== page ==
Law and Economics Unite for the Greater Good? In Theory, but Maybe Not in Practice.

dogs disagreeA fifth U.S. Circuit Court of Appeals recently upheld Mississippi’s $1 million cap on what Plaintiffs can recover for pain and suffering (aka non-economic damages) in personal injury cases with pharmaceutical product liability.  The jury initially awarded Plaintiff, Ms. Learmonth, a total of $4 million for injuries suffered from a car crash with a Sears company van.   The jury failed to differentiate how much was for economic versus non-economic damages.  The judge differentiated the lump sum with $2.2 million for non-economic damages, but then decreased it to $1 million based on the Mississippi’s cap.

Ms. Learmonth attempted to argue (but failed) in appeal that the cap was unconstitutional and violated her right to a jury.   The decision to uphold Mississippi’s damages cap may not only influence future similar decisions, but also the number of doctors that may flock to the state if medical malpractice premiums stay the same or fall if caps continue to be upheld.  Even though many states have caps on non-economic damages in personal injury cases as part of efforts towards tort reform, some state supreme courts fail to uphold the caps.  The economics behind imposing (and implementing) caps continues to be tested with some states implementing and others not.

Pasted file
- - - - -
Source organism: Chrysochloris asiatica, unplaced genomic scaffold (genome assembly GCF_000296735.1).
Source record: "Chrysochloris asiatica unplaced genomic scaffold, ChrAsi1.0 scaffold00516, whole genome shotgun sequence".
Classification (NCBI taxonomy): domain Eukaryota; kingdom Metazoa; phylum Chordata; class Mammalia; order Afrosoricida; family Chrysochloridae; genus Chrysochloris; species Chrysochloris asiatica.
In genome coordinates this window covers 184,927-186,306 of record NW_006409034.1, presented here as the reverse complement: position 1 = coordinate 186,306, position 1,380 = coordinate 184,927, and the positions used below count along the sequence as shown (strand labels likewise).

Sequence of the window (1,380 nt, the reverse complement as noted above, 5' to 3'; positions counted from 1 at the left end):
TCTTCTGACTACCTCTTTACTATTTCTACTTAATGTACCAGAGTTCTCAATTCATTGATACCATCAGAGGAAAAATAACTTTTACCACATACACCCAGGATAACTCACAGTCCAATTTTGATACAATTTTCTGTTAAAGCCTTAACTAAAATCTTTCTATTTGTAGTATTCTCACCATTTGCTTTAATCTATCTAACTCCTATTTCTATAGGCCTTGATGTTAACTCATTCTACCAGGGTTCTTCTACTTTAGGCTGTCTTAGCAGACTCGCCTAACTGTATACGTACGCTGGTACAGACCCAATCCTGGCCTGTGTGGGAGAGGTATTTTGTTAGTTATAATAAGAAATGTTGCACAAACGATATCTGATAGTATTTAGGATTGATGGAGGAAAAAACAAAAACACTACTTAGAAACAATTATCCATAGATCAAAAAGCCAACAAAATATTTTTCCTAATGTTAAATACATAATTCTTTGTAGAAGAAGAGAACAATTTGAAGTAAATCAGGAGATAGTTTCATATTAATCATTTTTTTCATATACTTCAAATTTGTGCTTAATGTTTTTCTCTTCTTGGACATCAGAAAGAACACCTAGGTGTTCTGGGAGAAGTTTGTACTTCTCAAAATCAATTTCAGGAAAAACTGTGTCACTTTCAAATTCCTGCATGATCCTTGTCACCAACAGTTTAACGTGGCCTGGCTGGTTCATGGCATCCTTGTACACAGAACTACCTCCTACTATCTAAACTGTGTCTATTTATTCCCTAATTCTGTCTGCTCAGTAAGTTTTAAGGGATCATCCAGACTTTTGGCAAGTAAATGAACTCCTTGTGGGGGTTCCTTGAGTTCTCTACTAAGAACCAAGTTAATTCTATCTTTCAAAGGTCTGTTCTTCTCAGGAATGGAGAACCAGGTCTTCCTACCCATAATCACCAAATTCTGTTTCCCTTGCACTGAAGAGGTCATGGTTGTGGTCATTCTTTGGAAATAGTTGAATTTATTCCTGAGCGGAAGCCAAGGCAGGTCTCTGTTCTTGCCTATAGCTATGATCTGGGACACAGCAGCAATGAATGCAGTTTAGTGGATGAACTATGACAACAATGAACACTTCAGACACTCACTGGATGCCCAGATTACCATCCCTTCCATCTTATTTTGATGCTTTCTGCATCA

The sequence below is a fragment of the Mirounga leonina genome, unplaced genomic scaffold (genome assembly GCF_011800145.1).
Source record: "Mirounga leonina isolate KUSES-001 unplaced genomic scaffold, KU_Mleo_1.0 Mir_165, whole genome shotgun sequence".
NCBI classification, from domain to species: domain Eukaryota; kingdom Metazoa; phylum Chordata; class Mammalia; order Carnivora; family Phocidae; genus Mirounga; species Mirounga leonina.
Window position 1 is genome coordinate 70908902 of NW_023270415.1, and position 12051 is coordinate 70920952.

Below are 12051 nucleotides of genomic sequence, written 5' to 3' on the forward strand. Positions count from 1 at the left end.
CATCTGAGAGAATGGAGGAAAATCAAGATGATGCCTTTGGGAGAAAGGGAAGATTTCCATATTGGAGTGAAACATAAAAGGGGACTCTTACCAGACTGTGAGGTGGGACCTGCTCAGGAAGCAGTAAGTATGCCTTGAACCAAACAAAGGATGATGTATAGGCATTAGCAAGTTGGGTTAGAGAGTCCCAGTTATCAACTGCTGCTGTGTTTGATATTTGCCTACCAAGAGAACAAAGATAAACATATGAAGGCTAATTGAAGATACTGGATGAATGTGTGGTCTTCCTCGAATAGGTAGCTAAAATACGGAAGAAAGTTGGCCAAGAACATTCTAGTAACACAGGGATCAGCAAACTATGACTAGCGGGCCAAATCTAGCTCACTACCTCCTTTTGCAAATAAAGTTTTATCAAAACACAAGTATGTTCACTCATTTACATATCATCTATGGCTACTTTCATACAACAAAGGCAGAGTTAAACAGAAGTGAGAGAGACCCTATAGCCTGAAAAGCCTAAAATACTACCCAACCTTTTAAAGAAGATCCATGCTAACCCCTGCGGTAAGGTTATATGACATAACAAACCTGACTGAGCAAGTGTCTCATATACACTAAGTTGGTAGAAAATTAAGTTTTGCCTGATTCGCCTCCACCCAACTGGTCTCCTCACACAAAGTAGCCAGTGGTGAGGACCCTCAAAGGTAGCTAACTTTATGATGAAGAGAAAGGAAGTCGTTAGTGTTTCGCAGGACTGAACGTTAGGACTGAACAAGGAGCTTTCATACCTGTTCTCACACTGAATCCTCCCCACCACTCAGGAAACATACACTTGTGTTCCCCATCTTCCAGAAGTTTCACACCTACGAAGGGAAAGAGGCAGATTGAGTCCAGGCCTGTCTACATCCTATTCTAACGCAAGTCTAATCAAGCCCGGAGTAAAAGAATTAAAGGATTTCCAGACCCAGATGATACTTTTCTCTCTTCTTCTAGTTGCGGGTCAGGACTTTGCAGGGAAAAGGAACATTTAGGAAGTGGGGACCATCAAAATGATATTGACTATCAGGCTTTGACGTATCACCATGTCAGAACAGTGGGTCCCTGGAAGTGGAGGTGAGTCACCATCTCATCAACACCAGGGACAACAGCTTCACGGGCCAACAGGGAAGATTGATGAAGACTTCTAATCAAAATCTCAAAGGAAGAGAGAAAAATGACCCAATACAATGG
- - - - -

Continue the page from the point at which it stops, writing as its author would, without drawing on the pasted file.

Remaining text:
Some believe the theory that large damage awards hurt the economy.  For example, in a medical malpractice case, a doctor is found liable resulting in a jury awarding Plaintiff $5 million.  The doctor (or more likely the doctor’s medical malpractice insurance carrier) must pay the $5 million.  As with most business’ costs, the business does not absorb them; rather, they get passed on to consumers.  In this case, medical malpractice insurance premiums will increase (an increased cost to doctors).  Doctors flee these costs by moving to another less burdensome state that implements damages caps or passes the costs on to patients.  Damages caps are an attempt to lower the additional cost burdens.

The counterargument is generally one similar to Ms. Learmonth’s appeal argument: damages caps are unfair to plaintiffs by letting a law dictate the amount of compensation her pain and suffering is worth rather than a jury that has heard her unique circumstances.   Some states’ supreme courts agree with the counterargument and have not upheld its states’ damages caps.  Because these tort reforms are relatively recently and continuing, it is not yet clear if the medical malpractice premiums charged to doctors and doctors’ fees charged to patients are statistically lower in states that have imposed and upheld the caps than states that have not.



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